The political issues posed by the Australian election crisis

The ruling elites, whether in Australia or around the world, cannot return to the stable and predictable parliamentary forms through which they ruled in the past. The systemic breakdown of world economy, ever mounting geopolitical conflicts, the rising danger of war, and, above all, the political radicalisation underway within the working class and youth, preclude that possibility.

Click here to read the SEP Election Statement

Australian workers and youth voice interest in SEP’s perspective
26 July 2016
Attendees speak about their concerns over US plans for war against China and the government’s austerity agenda.
Australian artists and students speak out against closure of fine arts college
26 July 2016
Many within the arts community have denounced the plans to amalgamate Sydney’s three main arts colleges into one “super-campus.”
Post-election rifts intensify in Australian Greens
26 July 2016
Founding party leader Bob Brown publicly called for the ousting of the Greens’ executive in New South Wales.
SEP public meetings review political lessons of Australian election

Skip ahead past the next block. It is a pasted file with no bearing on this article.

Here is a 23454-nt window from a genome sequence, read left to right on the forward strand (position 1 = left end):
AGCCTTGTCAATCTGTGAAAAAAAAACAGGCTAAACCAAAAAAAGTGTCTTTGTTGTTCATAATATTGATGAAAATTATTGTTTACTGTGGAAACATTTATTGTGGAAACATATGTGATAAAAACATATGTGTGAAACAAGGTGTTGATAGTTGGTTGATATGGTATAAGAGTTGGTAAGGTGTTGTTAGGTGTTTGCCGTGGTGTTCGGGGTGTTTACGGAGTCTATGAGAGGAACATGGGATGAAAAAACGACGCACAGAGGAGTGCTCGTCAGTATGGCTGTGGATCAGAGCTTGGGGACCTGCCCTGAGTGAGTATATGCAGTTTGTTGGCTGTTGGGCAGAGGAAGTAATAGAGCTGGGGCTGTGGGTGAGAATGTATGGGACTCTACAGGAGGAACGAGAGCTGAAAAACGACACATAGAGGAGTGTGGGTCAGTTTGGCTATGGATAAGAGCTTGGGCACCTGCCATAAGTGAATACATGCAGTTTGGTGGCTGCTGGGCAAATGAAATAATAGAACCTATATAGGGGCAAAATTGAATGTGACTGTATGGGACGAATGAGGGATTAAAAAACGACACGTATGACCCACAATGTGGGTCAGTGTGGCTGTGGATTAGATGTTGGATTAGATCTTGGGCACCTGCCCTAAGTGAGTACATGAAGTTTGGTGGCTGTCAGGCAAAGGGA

26 July 2016
Explosive political developments in the past weeks have vindicated the analysis and perspective fought for by the SEP in the July 2 federal election.

US stokes divisions over South China Sea at ASEAN summit
25 July 2016
The Philippines and Vietnam are at loggerheads with Cambodia over a reference in the final communiqué to the recent UN-backed court ruling negating China’s maritime claims.
Build the IYSSE on Australian campuses and schools!
25 July 2016
Developments since the Australian federal election have underscored the preparations by the ruling elite for war with China and authoritarian forms of rule.
US vice president’s trip triggers debate on US-China conflict
23 July 2016
A full-scale US assault on China would almost certainly escalate into a nuclear war, in which millions would die.
Papua New Guinea government survives no-confidence motion
23 July 2016
With protests and strikes set to continue, yesterday’s parliamentary vote will not end the country’s political crisis.